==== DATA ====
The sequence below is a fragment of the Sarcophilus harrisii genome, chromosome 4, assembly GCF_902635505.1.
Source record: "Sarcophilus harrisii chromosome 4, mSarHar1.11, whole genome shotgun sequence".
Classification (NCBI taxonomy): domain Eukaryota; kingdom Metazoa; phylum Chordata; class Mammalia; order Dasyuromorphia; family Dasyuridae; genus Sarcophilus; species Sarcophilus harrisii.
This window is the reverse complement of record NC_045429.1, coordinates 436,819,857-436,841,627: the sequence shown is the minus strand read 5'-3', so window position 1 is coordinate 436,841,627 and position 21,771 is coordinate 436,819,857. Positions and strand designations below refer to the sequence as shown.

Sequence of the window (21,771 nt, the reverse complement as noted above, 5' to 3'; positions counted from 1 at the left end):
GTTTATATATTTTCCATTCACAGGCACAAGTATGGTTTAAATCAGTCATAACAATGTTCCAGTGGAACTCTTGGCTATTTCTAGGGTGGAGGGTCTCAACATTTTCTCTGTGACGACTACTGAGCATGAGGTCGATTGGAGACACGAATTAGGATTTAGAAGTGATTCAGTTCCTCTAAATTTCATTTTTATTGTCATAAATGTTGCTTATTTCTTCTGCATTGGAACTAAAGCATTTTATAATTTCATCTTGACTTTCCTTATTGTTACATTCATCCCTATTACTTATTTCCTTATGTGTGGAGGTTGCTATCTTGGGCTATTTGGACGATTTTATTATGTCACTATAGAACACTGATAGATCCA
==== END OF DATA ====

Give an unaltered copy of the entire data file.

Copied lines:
The sequence below is a fragment of the Sarcophilus harrisii genome, chromosome 4, assembly GCF_902635505.1.
Source record: "Sarcophilus harrisii chromosome 4, mSarHar1.11, whole genome shotgun sequence".
Classification (NCBI taxonomy): domain Eukaryota; kingdom Metazoa; phylum Chordata; class Mammalia; order Dasyuromorphia; family Dasyuridae; genus Sarcophilus; species Sarcophilus harrisii.
This window is the reverse complement of record NC_045429.1, coordinates 436,819,857-436,841,627: the sequence shown is the minus strand read 5'-3', so window position 1 is coordinate 436,841,627 and position 21,771 is coordinate 436,819,857. Positions and strand designations below refer to the sequence as shown.

Sequence of the window (21,771 nt, the reverse complement as noted above, 5' to 3'; positions counted from 1 at the left end):
GTTTATATATTTTCCATTCACAGGCACAAGTATGGTTTAAATCAGTCATAACAATGTTCCAGTGGAACTCTTGGCTATTTCTAGGGTGGAGGGTCTCAACATTTTCTCTGTGACGACTACTGAGCATGAGGTCGATTGGAGACACGAATTAGGATTTAGAAGTGATTCAGTTCCTCTAAATTTCATTTTTATTGTCATAAATGTTGCTTATTTCTTCTGCATTGGAACTAAAGCATTTTATAATTTCATCTTGACTTTCCTTATTGTTACATTCATCCCTATTACTTATTTCCTTATGTGTGGAGGTTGCTATCTTGGGCTATTTGGACGATTTTATTATGTCACTATAGAACACTGATAGATCCA